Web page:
Many centuries ago, the great city of Balasagun sat on a caravan road that connected China, India, Central Asia, the Middle East, and Europe. The capital of the Karakhanid Empire, Balasagun was inhabited throughout the 10–14th centuries. Today, the ancient city is located in the Chuy valley of modern-day Kyrgyzstan, near Tokmak city.
In 940, the Karakhanids, the first Turkic dynasty officially converted to Islam, conquered Balasagun, which became the capital of their state (along with Kashgar). After the division into the Eastern and Western Khaganates in 1041–1042, it remained the main city of the eastern part of the empire. From the 1130s to early 13th century it was the capital of the Western Liao (Kara-Khitan, Kara-Kitai), and from 1211 to 1218 of the Naimans. Under the Mongols, at the beginning of the 13th century, the city was named Gobalyk and existed until the 14th century.
Balasagun is a vivid example of the development of a Muslim city in the northeastern part of Central Asia in Middle Ages. Archaeological data discovered in its territory along with written sources reflect dramatic changes that occurred after Islam took a monopoly position in the region as to the way of life, funeral rituals, the widespread use of the Arabic language and writing, the development of monumental architecture closely linked with this religion, the predominance of ornamentalism in the visual arts and much more.
Beside islamic artifacts unearthed in the territory of historical buildings there are also artifacts associated with Buddhism and Syro-Nestorianism. Graves of both Muslims and Nestorian Christians have been discovered on the site, which testifies to intercultural and interreligious life, as well as to tolerance including religious. Tombstones with epitaphs in honor of fakikhs (theologians and law scholars), muftis, imams and other religious leaders were found alongside commoner graves. Dates in the kairaks are designated according to both the Islamic and the traditional Turkic calendars. Stones with epitaphs in the Syriac language depicting a cross were found in Christian cemeteries.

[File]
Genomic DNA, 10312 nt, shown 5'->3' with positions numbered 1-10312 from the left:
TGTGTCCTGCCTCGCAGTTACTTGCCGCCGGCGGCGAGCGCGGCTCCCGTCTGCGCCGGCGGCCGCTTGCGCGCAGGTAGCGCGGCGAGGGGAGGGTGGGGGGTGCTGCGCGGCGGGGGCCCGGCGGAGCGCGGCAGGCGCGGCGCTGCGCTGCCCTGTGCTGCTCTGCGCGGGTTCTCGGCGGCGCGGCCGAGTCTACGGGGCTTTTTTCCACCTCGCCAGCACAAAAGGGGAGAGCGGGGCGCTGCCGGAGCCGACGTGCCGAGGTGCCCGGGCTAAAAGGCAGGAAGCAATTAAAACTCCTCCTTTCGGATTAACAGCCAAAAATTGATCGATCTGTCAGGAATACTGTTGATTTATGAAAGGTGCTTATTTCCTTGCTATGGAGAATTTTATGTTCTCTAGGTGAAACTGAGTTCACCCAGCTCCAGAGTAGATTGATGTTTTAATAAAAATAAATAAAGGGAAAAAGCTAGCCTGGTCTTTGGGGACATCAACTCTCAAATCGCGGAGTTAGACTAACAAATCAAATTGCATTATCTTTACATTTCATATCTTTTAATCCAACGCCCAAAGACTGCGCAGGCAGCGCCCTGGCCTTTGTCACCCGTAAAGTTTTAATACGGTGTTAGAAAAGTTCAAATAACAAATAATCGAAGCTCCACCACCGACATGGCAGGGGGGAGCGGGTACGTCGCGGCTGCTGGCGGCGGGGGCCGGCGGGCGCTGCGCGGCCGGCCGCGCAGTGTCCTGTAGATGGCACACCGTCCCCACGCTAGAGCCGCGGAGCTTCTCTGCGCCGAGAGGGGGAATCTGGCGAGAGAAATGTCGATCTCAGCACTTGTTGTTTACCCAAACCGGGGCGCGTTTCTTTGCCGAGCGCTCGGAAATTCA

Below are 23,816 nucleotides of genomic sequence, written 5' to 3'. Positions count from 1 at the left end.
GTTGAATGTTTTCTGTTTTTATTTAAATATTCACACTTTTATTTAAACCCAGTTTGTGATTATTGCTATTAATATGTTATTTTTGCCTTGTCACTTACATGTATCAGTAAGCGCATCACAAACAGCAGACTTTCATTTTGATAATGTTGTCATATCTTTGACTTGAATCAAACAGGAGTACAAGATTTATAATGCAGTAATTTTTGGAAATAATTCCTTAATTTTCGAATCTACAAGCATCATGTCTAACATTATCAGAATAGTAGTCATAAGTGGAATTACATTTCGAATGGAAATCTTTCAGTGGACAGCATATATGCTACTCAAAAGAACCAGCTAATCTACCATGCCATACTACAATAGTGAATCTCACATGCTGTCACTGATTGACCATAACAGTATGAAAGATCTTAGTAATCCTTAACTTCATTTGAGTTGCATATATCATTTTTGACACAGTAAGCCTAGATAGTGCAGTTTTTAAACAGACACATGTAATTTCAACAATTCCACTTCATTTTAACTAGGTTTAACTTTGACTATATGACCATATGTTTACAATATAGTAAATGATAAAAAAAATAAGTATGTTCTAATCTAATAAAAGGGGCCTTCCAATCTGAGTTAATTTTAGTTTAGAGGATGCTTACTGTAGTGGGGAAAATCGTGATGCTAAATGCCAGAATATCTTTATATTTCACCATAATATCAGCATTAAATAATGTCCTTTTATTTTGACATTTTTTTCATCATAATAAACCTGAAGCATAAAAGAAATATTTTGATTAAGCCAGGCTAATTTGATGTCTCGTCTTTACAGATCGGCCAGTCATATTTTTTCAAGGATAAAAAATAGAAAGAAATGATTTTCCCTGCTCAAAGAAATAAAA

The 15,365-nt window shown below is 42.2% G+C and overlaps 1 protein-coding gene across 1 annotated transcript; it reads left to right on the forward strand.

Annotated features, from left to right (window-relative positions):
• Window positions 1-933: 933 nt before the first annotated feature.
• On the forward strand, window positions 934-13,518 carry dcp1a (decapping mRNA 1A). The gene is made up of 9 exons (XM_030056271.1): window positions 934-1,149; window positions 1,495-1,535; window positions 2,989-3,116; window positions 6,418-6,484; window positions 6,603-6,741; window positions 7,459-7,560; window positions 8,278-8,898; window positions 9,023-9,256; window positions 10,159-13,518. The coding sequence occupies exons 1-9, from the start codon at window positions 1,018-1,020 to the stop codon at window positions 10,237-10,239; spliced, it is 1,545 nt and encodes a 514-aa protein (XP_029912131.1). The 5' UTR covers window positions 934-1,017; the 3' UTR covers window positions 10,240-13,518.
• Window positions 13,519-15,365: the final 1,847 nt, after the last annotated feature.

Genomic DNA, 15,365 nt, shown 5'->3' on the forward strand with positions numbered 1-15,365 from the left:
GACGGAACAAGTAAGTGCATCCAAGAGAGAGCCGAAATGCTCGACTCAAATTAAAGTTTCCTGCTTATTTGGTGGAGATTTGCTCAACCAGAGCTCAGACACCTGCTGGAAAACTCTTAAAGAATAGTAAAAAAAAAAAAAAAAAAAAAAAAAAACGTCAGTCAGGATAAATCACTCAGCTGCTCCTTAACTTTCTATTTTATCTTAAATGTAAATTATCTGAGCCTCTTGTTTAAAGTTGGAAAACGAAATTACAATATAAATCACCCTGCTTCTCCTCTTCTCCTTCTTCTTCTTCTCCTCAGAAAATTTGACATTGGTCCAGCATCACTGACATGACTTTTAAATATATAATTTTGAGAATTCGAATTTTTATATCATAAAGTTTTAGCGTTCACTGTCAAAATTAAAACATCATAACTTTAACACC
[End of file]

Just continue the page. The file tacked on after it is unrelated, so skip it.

A medieval megapolis
The many remaining brick foundations of houses, market squares, various buildings indicate that Balasagun was a very large and developed city. According to historical documents, about 16 thousand inhabitants lived in Balasagun about 30 sq km in size. It was a metropolis for its time. Life was in full swing here, new caravans came after the others. The passage of caravans packed with foreign goods is confirmed by the findings of all kinds of coins, jewelry, ceramics and other items oftentimes of European origin. The city was flourishing and became one of the richest in Central Asia.
Since Balasagun was formed in different historical and cultural conditions than the rest of the medieval settlements of the Chui valley it does not have a citadel, and its shakhristan is relatively small, but the inner area is very impressive in size. The central part of the city has the shape of a quadrangle 570×500×600×570 m in dimension. Four meters of tower have survived. The outskirts was surrounded by two concentric rings of ramparts, the outer of which reached 17–20 km in length.
Balasagun is often mentioned in written sources pertaining to important studies carried out there in culture, art, science, mathematics, astronomy and philosophy. It was also known for his descendants such as Yusuf Balasaguni, the poet and the founder of Turkic fiction, who wrote his first work in the Turkic language. It was the Kutadgu Bilig poem meaning Graceful knowledge.
A legendary tower